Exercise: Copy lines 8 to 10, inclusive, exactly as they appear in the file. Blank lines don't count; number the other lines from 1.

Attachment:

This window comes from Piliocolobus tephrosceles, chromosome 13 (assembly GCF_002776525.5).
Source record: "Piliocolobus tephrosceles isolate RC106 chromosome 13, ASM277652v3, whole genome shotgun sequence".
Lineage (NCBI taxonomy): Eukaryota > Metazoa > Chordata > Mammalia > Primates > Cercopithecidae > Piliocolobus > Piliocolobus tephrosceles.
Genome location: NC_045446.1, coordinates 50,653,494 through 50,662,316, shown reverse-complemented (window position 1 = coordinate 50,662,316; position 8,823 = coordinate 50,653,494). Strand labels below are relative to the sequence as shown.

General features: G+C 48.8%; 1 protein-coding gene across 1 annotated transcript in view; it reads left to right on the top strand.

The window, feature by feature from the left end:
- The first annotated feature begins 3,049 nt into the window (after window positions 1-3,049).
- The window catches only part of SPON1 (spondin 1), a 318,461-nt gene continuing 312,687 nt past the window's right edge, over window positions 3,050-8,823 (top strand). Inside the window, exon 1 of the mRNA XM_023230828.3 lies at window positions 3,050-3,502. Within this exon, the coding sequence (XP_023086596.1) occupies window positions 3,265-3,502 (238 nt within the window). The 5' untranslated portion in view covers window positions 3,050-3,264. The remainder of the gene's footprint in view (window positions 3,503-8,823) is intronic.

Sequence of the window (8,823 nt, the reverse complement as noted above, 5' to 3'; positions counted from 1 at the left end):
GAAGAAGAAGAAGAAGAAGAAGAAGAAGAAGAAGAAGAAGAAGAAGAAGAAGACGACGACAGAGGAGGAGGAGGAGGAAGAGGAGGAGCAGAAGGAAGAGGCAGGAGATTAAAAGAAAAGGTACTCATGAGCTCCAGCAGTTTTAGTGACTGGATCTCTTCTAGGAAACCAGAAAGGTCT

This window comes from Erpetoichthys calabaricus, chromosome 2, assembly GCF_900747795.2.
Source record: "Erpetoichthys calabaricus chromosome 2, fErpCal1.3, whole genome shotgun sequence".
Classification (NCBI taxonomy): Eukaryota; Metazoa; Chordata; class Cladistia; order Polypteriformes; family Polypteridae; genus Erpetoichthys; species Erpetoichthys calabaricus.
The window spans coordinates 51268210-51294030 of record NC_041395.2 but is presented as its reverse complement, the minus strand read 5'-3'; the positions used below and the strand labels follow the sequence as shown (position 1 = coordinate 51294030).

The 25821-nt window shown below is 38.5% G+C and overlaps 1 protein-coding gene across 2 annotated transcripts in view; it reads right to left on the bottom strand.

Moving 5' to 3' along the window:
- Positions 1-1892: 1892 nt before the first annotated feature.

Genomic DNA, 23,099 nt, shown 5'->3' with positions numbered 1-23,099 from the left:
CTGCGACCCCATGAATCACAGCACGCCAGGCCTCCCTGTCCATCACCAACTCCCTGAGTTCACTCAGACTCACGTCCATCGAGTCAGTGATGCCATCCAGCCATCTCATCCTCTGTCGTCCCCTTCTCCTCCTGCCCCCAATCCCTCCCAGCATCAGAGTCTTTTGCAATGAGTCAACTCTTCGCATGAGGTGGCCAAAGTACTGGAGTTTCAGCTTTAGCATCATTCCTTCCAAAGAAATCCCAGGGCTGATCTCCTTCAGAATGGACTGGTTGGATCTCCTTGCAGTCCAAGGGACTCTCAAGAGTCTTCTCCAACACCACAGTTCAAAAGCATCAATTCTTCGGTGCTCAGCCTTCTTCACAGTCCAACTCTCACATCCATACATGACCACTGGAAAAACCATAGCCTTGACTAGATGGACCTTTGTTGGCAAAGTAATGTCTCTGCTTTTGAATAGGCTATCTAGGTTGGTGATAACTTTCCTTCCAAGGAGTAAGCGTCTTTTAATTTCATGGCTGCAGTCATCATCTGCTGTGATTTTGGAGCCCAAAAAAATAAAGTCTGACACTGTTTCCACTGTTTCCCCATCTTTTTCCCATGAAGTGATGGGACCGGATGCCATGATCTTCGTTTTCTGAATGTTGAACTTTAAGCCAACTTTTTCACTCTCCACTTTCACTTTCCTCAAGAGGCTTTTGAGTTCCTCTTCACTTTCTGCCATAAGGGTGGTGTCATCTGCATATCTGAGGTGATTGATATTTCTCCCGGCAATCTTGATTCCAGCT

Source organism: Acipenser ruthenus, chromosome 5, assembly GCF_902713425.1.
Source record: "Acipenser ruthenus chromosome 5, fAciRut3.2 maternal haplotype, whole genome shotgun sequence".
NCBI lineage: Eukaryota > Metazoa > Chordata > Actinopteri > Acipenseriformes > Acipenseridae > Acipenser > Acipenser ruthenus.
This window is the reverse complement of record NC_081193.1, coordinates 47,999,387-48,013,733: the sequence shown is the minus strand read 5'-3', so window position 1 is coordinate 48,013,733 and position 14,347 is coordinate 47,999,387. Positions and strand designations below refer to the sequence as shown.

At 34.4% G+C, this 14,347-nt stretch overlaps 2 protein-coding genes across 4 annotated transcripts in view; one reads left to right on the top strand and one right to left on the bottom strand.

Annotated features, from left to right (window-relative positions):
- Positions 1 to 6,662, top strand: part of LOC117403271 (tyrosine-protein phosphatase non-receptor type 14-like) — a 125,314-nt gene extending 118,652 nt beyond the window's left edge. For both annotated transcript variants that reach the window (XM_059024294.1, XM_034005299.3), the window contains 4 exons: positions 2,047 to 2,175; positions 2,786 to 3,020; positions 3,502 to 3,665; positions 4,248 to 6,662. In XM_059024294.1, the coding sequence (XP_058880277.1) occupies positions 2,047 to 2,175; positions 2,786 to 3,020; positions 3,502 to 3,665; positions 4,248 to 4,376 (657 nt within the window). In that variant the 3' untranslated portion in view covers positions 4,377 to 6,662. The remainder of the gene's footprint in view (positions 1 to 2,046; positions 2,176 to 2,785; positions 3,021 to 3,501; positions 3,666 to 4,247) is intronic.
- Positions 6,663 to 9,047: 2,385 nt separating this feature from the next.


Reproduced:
- The window catches only part of SPON1 (spondin 1), a 318,461-nt gene continuing 312,687 nt past the window's right edge, over window positions 3,050-8,823 (top strand). Inside the window, exon 1 of the mRNA XM_023230828.3 lies at window positions 3,050-3,502. Within this exon, the coding sequence (XP_023086596.1) occupies window positions 3,265-3,502 (238 nt within the window). The 5' untranslated portion in view covers window positions 3,050-3,264. The remainder of the gene's footprint in view (window positions 3,503-8,823) is intronic.

Sequence of the window (8,823 nt, the reverse complement as noted above, 5' to 3'; positions counted from 1 at the left end):
GAAGAAGAAGAAGAAGAAGAAGAAGAAGAAGAAGAAGAAGAAGAAGAAGAAGACGACGACAGAGGAGGAGGAGGAGGAAGAGGAGGAGCAGAAGGAAGAGGCAGGAGATTAAAAGAAAAGGTACTCATGAGCTCCAGCAGTTTTAGTGACTGGATCTCTTCTAGGAAACCAGAAAGGTCT